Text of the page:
The missing dollar riddle is a famous riddle that involves an informal fallacy. It dates back to at least the 1930’s, although similar puzzles are much older.
Although the wording and specifics can alter, the puzzle runs along these lines:
Three people check into a hotel room. The clerk says the bill is $30, so each guest pays $10. Later the clerk realizes the bill should only be $25. To rectify this, he gives the bellhop $5 to return to the guests. On the way to the room, the bellhop realizes that he cannot divide the money equally. As the guests didn’t know the total of the revised bill, the bellhop decides to just give each guest $1 and keep $2 as a tip for himself. Each guest got $1 back, so now each guest only paid $9, bringing the total paid to $27. The bellhop has $2. And $27 + $2 = $29 so, if the guests originally handed over $30, what happened to the remaining $1?
The misdirection in this riddle is at the end of the description, where a bunch of unrelated totals are added together, and the listener assumes these numbers should add to 30. There is, in fact, no reason this sum should add to 30. The exact sum mentioned in the riddle is computed as:
SUM = $9 (payment by Guest 1) +
$9 (payment by Guest 2) +
$9 (payment by Guest 3) +
$2 (money in bellhop’s pocket)
The trick here is to realize that this is not a sum of the money that the three people paid originally, as that would need to include the money the clerk has ($25). This is instead a sum of a smaller amount the people could have paid ($9 * 3 people = $27), added with the additional money that the clerk would not have needed had they paid that smaller amount ($27 paid – $25 actual cost = $2). Another way to say this is, the $27 already includes the bellhop’s tip. To add the $2 to the $27 would be to double-count it. So, the three guests’ cost of the room, including the bellhop’s tip, is $27. Each of the 3 guests has $1 in his pocket, totalling $3. When added to the $27 revised cost of the room (including tip to the bellhop), the total is $30.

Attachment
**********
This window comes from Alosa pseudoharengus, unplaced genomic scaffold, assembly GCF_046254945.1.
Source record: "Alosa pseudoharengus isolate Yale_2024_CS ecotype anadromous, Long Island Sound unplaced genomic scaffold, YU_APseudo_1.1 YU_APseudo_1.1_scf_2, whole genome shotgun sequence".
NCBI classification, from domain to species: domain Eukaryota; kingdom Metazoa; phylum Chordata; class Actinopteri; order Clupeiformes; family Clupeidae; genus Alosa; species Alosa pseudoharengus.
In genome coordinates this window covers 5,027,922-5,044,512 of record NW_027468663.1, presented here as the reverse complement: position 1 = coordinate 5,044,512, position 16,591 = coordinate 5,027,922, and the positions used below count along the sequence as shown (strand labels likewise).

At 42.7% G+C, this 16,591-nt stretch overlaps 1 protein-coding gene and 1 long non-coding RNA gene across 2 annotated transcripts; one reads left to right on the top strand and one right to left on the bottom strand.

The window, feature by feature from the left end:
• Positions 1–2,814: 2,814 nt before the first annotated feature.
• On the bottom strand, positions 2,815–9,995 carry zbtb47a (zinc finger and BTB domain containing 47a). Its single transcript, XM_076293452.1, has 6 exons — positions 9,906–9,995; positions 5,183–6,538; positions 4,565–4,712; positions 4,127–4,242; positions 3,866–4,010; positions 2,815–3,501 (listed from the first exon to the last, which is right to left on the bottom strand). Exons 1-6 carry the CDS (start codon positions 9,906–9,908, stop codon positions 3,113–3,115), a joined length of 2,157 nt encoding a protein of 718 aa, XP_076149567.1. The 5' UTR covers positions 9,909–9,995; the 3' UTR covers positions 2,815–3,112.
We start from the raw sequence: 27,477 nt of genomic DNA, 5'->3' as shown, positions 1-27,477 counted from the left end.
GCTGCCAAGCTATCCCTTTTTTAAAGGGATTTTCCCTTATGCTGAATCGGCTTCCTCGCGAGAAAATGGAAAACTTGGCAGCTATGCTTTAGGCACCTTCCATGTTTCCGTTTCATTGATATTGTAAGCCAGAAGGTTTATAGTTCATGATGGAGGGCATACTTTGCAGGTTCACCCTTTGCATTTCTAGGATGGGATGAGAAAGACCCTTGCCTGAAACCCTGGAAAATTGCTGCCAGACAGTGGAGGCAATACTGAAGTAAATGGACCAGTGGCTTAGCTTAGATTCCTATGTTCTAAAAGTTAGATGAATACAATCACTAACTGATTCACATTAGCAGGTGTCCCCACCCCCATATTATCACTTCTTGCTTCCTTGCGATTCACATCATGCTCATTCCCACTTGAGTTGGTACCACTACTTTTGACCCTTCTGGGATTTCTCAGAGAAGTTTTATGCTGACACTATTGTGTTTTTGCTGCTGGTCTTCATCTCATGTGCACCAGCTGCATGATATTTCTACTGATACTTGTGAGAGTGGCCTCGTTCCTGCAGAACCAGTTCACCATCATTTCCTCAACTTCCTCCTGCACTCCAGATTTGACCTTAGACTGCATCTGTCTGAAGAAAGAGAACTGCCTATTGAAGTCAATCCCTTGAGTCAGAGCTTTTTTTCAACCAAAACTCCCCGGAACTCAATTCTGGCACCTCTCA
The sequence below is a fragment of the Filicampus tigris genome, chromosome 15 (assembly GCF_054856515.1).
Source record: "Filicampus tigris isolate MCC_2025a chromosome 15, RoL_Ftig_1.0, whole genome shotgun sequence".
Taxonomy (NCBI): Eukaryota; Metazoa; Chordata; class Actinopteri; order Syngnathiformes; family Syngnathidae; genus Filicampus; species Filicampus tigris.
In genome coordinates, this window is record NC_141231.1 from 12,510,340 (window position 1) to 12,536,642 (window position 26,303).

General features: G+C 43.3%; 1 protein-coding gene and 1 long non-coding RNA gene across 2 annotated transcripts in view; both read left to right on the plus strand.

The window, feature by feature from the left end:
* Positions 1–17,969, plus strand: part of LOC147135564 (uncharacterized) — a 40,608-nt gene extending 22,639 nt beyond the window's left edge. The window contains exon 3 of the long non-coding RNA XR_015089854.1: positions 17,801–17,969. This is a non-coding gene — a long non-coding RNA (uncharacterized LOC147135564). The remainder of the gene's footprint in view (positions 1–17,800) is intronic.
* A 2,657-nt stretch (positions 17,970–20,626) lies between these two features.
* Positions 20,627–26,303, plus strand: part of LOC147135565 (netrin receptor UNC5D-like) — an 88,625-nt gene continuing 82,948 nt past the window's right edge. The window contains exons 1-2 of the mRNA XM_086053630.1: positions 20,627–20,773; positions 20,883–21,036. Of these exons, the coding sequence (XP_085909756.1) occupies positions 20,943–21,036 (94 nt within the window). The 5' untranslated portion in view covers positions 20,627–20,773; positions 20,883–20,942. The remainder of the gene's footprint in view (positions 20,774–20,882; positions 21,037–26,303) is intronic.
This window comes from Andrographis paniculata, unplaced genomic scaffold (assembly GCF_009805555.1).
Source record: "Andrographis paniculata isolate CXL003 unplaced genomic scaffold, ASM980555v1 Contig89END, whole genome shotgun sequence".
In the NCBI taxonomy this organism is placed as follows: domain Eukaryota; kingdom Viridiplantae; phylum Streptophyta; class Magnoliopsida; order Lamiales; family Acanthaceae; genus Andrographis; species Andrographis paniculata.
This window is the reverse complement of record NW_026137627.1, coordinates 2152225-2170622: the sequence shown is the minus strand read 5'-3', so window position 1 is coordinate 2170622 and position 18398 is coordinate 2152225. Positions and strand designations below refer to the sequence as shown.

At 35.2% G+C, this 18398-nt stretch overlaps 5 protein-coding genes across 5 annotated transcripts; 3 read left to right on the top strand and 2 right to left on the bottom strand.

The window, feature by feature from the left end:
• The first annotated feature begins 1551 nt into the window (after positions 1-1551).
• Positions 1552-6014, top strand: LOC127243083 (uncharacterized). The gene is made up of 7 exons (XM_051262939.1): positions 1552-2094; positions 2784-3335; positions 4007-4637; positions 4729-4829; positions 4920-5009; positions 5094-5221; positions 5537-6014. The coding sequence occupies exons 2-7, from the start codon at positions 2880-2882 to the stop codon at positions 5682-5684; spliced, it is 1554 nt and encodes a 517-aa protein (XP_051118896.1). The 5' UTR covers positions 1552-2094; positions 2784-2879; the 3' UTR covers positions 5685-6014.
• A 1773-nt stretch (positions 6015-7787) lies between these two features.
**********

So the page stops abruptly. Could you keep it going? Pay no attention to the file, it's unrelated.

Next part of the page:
To obtain a sum that totals to the original $30, every dollar must be accounted for, regardless of its location.
Thus, the sensible sum that we really desire is this one:
$30 = $1 (inside Guest pocket) +
$1 (inside Guest pocket) +
$1 (inside Guest pocket) +
$2 (inside bellhop’s pocket) +
$25 (hotel cash register)
This sum does indeed come out to $30.
To further illustrate why the riddle’s sum does not relate to the actual sum, we can alter the riddle so that the discount on the room is extremely large. Consider the riddle in this form:
Three people check into a hotel room. The clerk says the bill is $30, so each guest pays $10. Later the clerk realizes the bill should only be $10. To rectify this, he gives the bellboy $20 to return to the guests. On the way to the room, the bellhop realizes that he cannot divide the money equally. As the guests didn’t know the total of the revised bill, the bellhop decides to just give each guest $6 and keep $2 as a tip for himself. Each guest got $6 back: so now each guest only paid $4; bringing the total paid to $12. The bellhop has $2. And $12 + $2 = $14 so, if the guests originally handed over $30, what happened to the remaining $16?
Now it is more obvious that the question is silly. One cannot simply add a bunch of payments together and expect them to total an original amount of circulated cash.
More economically, money is accounted by summing together all paid amounts ( liabilities ) with all money in one’s possession ( assets ). That abstract formula holds regardless of the relative perspectives of the actors in this exchange.
The guests of the hotel paid $27, but also have $3 among their pockets at the story’s end. Their assets are $3, and their liabilities are $27 ( $30=27+3 ) Thus the original total is accounted.
From the perspective of the hotel clerk, the hotel has $25 in assets and lost $5 in liabilities ($30=25+5).
From the perspective of the bellhop, his assets are $2, and his liabilities are $3 to guests and $25 to the register at the desk. ($30 = 2+3+25).